To news & knowledge overview

Monthly Commentary July 2018

End of an Era

Last Thursday the Bank of England made the decision, in a unanimous vote, to raise the policy rate from 0.50% to 0.75%.  Whilst a small change in the policy rate is not, in itself, hugely significant economically, it does represent the end of an era.  After all, the last time Bank Rate was this high was February 2009.  Since then there have been three General Elections, three World Cups and 6 total eclipses. Mark Carney had only been central bank governor – in Canada – for three months. Gordon Brown was the UK Prime Minister, though not exactly popular. It was, in short, a very long time ago.

Though it may not feel like it, the economic situation has also moved on significantly. Unemployment has fallen from a high of 8.5% to 4%, the budget deficit has fallen from 10% of GDP to 2% of GDP and inflation has gone from 5.1% to 2.4%, via -0.1%. 

As usual with Bank of England pronouncements the interesting stuff is in the accompanying statement, minutes and press conference. Firstly, unlike what we are currently seeing from the Federal Reserve in the US, this does not represent the start of a significant tightening cycle; though policy rates may rise further this is “ likely to be at a gradual pace and to a limited extent.” Whilst Google does not offer a translate service from Central Bank to English, it is widely thought that this means roughly one increase per year if the economy develops as expected.

“The MPC reiterated, what is to my mind at least, one of the most important aspects of the post financial crisis economy - the diminished supply side potential of the UK economy. ”

Robert Scammell, Senior Portfolio Manager

The MPC reiterated, what is to my mind at least, one of the most important aspects of the post financial crisis economy - the diminished supply side potential of the UK economy. Pre-2008 the UK economy was estimated to be able to grow at 2-2.5% per year whilst still meeting the inflation target. The MPC now believe that this rate has fallen to 1.5% per year and that there is little residual spare capacity in the economy. This means that policy rates have to rise even at the quite low growth rates we have seen recently.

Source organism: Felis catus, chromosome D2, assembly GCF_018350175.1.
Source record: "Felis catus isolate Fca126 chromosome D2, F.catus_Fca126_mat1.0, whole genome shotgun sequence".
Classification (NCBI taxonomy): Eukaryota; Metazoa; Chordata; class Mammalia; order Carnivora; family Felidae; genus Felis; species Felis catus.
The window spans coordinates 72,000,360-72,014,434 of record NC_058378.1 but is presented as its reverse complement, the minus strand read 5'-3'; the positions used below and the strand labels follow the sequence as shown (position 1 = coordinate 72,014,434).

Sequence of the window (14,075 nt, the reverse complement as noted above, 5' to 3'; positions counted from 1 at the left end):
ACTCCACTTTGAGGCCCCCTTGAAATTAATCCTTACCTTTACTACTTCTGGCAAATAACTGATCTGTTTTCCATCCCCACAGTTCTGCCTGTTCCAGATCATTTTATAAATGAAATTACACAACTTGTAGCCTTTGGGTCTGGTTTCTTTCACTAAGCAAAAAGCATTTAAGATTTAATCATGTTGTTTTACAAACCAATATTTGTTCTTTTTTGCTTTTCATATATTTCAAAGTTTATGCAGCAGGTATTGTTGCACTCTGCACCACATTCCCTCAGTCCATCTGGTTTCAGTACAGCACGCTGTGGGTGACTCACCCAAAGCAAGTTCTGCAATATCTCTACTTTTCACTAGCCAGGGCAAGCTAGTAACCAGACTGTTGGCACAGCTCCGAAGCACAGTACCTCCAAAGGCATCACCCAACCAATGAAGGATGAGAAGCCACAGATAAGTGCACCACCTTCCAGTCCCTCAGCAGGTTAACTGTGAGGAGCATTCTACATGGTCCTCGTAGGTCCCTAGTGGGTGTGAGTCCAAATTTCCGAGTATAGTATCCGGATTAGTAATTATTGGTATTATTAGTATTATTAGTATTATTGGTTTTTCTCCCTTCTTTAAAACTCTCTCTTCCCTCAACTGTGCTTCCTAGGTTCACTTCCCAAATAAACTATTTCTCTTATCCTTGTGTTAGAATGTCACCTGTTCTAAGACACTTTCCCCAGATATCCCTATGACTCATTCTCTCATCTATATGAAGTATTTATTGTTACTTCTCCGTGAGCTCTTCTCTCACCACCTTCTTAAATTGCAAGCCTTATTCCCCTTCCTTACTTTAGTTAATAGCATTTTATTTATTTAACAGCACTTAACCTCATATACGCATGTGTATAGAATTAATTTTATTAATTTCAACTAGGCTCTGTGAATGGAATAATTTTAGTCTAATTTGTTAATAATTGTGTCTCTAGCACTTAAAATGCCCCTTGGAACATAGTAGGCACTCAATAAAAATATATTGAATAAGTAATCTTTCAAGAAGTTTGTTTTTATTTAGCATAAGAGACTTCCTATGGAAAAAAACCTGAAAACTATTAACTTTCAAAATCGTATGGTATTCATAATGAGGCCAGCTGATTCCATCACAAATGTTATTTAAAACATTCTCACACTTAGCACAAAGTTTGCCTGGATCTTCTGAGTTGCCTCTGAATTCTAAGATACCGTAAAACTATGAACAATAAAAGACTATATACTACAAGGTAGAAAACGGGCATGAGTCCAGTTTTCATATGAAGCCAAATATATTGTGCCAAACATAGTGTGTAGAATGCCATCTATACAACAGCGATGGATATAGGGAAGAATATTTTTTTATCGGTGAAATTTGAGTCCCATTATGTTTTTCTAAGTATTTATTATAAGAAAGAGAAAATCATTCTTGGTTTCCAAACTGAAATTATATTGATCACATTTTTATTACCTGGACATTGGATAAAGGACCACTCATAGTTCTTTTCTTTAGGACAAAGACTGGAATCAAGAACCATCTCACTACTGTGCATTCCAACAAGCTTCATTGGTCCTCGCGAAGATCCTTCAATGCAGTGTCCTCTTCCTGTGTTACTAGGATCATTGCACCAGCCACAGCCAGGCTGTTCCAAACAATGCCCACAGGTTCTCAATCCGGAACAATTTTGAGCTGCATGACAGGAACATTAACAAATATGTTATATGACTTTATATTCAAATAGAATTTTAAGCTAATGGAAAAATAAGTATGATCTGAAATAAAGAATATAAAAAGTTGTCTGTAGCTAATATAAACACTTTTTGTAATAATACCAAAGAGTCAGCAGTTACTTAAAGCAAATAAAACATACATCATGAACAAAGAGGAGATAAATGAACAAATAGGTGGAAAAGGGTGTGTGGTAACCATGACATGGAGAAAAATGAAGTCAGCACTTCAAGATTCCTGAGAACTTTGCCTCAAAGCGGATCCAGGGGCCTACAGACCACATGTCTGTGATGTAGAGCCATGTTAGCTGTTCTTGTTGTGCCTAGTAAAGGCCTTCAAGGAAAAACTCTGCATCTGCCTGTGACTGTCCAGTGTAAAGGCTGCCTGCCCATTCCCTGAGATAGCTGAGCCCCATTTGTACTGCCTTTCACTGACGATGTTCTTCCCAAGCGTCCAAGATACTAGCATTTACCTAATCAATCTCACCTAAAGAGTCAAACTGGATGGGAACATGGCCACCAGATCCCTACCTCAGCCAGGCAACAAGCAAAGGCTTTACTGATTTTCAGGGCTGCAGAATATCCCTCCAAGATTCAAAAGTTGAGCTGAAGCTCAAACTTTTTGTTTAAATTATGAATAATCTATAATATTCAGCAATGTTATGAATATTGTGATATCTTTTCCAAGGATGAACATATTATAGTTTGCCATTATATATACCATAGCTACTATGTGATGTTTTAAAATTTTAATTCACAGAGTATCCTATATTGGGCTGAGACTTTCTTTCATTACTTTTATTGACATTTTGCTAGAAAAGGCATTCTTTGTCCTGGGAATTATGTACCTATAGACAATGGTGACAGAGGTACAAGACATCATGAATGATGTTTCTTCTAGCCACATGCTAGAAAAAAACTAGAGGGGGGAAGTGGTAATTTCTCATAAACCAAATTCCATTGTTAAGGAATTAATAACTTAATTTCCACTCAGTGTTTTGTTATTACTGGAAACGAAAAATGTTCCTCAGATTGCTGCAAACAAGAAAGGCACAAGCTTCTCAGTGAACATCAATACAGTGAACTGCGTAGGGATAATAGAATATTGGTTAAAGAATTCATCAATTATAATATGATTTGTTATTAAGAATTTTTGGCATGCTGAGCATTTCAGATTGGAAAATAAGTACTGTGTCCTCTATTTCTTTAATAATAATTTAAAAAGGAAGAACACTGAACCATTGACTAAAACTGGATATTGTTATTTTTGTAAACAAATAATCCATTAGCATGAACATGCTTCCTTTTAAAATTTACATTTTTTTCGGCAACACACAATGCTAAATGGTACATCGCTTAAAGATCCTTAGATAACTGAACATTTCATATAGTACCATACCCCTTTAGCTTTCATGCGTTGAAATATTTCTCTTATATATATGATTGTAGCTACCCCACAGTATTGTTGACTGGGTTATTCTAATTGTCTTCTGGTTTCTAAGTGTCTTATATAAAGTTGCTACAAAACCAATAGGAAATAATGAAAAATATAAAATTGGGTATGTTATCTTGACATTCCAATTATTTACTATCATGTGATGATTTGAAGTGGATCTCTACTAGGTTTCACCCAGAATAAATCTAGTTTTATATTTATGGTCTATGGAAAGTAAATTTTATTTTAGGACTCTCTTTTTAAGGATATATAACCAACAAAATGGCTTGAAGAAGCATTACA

There is another consequence of this phenomenon - interest rates across all maturities are likely to be lower in the future than they have been in the past. Pre-2008 the peak in policy rates could be expected to be between 5%-6% this is now reduced significantly to be between 2%-3%.  Those readers who recall policy rates in double digits need to revise their expectations as to what is likely going forward.

Whilst the Bank of England policy rate is of little interest to pension schemes, who have more interest in the long term yields that are used to calculate liability values, there is a linkage. Lower policy rates would typically lead to low long-term yields, so again those who expect long-term rates to rise towards the 5%-6% level we saw pre 2008 probably, again, need to revise their expectations.  However it is not all bad news, if policy rates do ever get to 2%, given that 30-year yields are lower than this currently and that yield curves tend to slop upwards that long-term rates can move up from the low levels we have seen.  This does not mean they will. Demand from pension funds remains high and any position that seeks to take advantage of rising interest should be appropriately scaled to take into account the risk profile of the scheme.  

Monthly Commentary July

Source: Bloomberg; Bank Of England interest rate since 2008

The author

Robert Scammell